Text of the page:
I'm Daniel Pacheco, I'm the technical manager for Tesco for bananas, melons and pineapples. Here we are at the peninsula in Nicoya in Costa Rica, the northern Pacific where part of our melons and watermelons are grown.
I think what makes really good melons here is the weather, the area, the sunlight. They produce a very nice melon, a very clean melon with the right amount of sweetness and the right size to be shipped to the UK.
These farms grow the yellow Honeydews and also watermelons. The life cycle of a melon is pretty quick here in the Tropics. It takes only 52 to 54 days from planting to harvesting. The harvesting process starts pretty early in the morning; there's a big team harvesting the fruit. There's a lot of work going during the day to take care of the quality so we can receive in our stores the best quality as possible.
Hard working bees really are the key of producing good melons. The bees' job is to go into the field and jump between the male flowers to the female flowers so they pollinate so we can have melons.
The grower really needs to take care of the safety of the fruit. It is really a hard crop and only the top guys can do it. You need to be careful on how you wash it, how you handle it before you ship it to the UK. At Tesco we take very special care of that; so we follow up with our growers very closely on the treatments they do to the fruit that's sent to us.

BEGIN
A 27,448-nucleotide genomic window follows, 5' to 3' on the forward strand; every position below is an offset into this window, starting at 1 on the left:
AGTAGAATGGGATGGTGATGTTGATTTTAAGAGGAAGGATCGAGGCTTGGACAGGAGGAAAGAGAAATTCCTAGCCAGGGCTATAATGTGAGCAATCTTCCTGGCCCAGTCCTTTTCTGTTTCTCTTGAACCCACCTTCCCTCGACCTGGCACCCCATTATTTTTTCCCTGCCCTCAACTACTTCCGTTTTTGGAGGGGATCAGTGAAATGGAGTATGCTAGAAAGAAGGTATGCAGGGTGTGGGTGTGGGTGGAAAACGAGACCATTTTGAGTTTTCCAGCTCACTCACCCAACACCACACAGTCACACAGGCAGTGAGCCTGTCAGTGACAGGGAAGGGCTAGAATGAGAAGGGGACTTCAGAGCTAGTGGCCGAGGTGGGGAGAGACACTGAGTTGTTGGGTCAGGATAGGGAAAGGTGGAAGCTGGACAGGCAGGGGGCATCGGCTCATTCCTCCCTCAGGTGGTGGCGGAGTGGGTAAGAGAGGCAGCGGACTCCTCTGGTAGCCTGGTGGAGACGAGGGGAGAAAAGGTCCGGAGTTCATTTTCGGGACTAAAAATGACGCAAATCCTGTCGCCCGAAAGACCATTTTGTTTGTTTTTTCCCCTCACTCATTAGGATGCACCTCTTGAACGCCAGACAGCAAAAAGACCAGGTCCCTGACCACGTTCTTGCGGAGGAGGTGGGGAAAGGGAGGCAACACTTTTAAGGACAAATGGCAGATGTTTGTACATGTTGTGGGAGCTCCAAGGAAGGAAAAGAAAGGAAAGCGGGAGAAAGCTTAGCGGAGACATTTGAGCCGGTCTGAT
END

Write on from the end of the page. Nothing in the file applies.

Most of the rejections are going to the local market because it is fruit that is perfect, in perfect condition but it has cosmetic issues and what is not sold in the national market is going for cattle feeding: nothing is wasted.
One of the most important facts about the melons is that they provide a good, stable source of jobs, even though they are seasonal, to a lot of people in isolated areas like this where source of employment is not very diverse.
We are able to trace back all the way down each one of the fruits that we sell to our customers; that's why the traceability numbers that each one of the boxes has is so important.
Our growers are always involved in social programmes. They work with community associations to identify needs in education, in health and they donate terrains, they donate land or money. Once it has been identified, the need is really important so they work with the communities through that way.
I really like the watermelons, I always like to have it with ice cream. They are just great.